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Vibration: Relatively Easy to Control; A Potential Nightmare if you Don’t

Originally published: 03.26.13 by Robert Andres, CSP, CPE, INCE

This discussion is about vibration isolation – and how a few simple steps taken with rooftop and other above-grade installations in commercial or multi-unit residential settings can save you from a lot of grief and damage to your reputation.

All rotating and reciprocating equipment produces vibration - determined by the speed and amount of unbalanced forces present. Usually, the more expensive or better maintained the HVACR moving parts, the less vibration will be produced – but even a small amount of vibration transmitted into a building can cause severe problems.

With installations on grade, vibration is usually transmitted into the ground where it dissipates. Above grade, it becomes essential that any vibration be isolated from an occupied structure, lest it be transmitted through it (sometimes at significant distance) to excite floors, wall and ceilings and produce audible (or even sub-audible) noise – and complaints. The greater the vibration, and the lighter the structural elements, the more critical the issue becomes.

Vibration that cannot be eliminated at the source must be isolated. This is accomplished by mounting the equipment on isolators, typically made of rubber, springs or pads. Isolators are selected based upon the following criteria:

The sensitivity of the structure and environment to

the vibration

The speed of the equipment.

The amount of vibration present at the mounting point, which determines the amplitude.

The weight (and weight distribution) of the equipment.

Durability factors

The lowest speed of the equipment generally determines the forcing frequency of the vibration. This, and the amplitude of the vibration, is critical in specifying the type of isolator to be used, and its natural frequency. As shown in the illustration below, no isolation exists unless the ratio of the forcing frequency of the source to the natural frequency of the isolators exceeds 1:1.4. The isolation efficiency increases as this ratio increases. It is important to note in this illustration that the selection of the wrong isolator, where the ratio is below 1:1.4, will result in an amplification of the vibration of up to ten times. We have even seen this happen in Miami rooftop installations where rubber mounts, initially providing only marginal vibration isolation, have hardened with age and heat exposure to provide less deflection and negative isolation, resulting in increase vibration and noise transmission to high-priced residential units.

All isolators are rated by their operating weight range and deflection. Pads less than 1” thick are usually appropriate only for on or below-grade installations. For less critical applications, or when the forcing frequency is relatively high (such as high speed motor or pump), rubber-in-shear mounts, as shown below, may suffice, but these are usually reserved for interior use. 


For more critical applications, particularly when the forcing frequency is low, spring mounts having a full-load deflection of 1” or greater should be selected. Isolation efficiency increases with isolator deflection and resultant lower natural frequency.  We do a lot of work with a company that produces pulse-boilers. Even though the source frequency of the vibration is relatively high, they opt to isolate their boilers in above-grade installations using spring mounts.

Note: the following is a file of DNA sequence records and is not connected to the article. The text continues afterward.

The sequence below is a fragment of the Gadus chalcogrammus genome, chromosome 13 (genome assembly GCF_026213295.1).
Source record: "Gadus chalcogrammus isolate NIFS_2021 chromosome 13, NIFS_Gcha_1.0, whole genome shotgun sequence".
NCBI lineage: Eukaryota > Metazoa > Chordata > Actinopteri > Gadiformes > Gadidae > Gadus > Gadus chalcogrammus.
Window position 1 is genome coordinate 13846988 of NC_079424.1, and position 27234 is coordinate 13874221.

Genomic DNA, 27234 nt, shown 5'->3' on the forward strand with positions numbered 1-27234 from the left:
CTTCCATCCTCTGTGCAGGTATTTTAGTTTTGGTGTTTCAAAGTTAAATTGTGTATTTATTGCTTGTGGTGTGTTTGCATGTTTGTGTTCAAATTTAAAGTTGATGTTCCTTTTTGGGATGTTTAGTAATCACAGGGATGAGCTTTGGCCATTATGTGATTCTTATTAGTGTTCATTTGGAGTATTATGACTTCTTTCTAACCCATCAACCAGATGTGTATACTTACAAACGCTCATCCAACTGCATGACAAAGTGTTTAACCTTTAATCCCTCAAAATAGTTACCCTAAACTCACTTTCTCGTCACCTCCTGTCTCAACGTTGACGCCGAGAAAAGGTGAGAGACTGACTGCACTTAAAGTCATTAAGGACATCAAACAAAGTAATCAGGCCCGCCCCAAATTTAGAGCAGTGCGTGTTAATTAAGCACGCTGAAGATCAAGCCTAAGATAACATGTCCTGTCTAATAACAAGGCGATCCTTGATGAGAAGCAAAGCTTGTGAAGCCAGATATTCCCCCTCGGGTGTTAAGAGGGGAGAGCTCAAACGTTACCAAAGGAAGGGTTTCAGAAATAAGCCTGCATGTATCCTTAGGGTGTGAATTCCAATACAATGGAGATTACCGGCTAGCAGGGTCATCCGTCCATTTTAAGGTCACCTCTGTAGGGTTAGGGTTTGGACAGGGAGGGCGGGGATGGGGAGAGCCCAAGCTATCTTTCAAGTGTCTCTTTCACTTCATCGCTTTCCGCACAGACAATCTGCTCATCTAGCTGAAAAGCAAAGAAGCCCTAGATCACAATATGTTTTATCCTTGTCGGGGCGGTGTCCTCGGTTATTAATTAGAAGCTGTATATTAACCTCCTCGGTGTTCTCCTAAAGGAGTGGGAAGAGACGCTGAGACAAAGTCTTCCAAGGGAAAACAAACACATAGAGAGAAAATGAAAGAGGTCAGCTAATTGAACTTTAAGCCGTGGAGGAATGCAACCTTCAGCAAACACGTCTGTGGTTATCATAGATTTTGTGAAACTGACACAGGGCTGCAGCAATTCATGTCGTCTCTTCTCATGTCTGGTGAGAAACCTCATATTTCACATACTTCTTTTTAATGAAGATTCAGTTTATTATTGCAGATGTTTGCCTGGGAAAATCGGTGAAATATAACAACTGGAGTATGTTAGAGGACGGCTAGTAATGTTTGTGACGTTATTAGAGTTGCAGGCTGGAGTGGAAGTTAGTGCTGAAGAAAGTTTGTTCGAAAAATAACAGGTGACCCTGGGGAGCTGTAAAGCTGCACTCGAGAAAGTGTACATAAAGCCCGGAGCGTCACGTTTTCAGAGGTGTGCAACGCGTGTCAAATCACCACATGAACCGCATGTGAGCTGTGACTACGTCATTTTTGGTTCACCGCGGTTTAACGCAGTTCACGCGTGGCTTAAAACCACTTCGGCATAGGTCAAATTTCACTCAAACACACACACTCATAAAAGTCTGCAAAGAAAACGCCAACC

With large pieces of equipment, where high deflection isolators are being utilized, an inertia base may be used. This virtually eliminates the transmission of much of the vibration, and lowers the center-of-gravity of the installation to provide more stability. The downside is that an inertia base may add weight to the installation that is structurally unacceptable.

Special restrained element isolators may be selected to protect equipment against severe wind-load or seismic activity. Examples of such isolators are shown below:


 But vibration isolation doesn’t stop with the equipment alone, as it may be transmitted through piping and conduits. Flexible connections help reduce direct transmission to piping, but fluids may transmit equipment vibration as well, and fluid flow may induce additional vibration into the piping that can be transferred to the structure. We ran into this type of problem with a 5th floor luxury condominium in south Florida where pipes running from a pump in the basement to the rooftop chiller transmitted pump and fluid flow vibration into the walls of a residential unit simply because the piping had been firmly attached to the metal wall studs.

Piping isolation hangers, as shown below, are an extension of the equipment isolation. The piping must also be isolated when touching vertical surfaces or passing through floor or wall penetrations, using resilient wrap or caulking.


It pays to do it right the first time. Don’t hesitate to seek advice from a competent professional – or simply give us a call at 888-667-3723.

Robert N. Andres, Sr. is the founder of Oshex Associates, Inc. (800-LESS-LOUD), product distributor and specialists in industrial, community and building noise and vibration measurement and control since 1975. He is a Certified Safety Professional, Certified Plant Engineer, Board Certified Forensic Examiner, a member of the Institute of Noise Control Engineering, and principal of Environmental and Safety Associates, LLC, of Naples, FL and Syracuse, NY, specializing in noise and vibration control and machine safety engineering. He may be reached at esaconsulting@comcast.net.

Articles by Robert Andres, CSP, CPE, INCE

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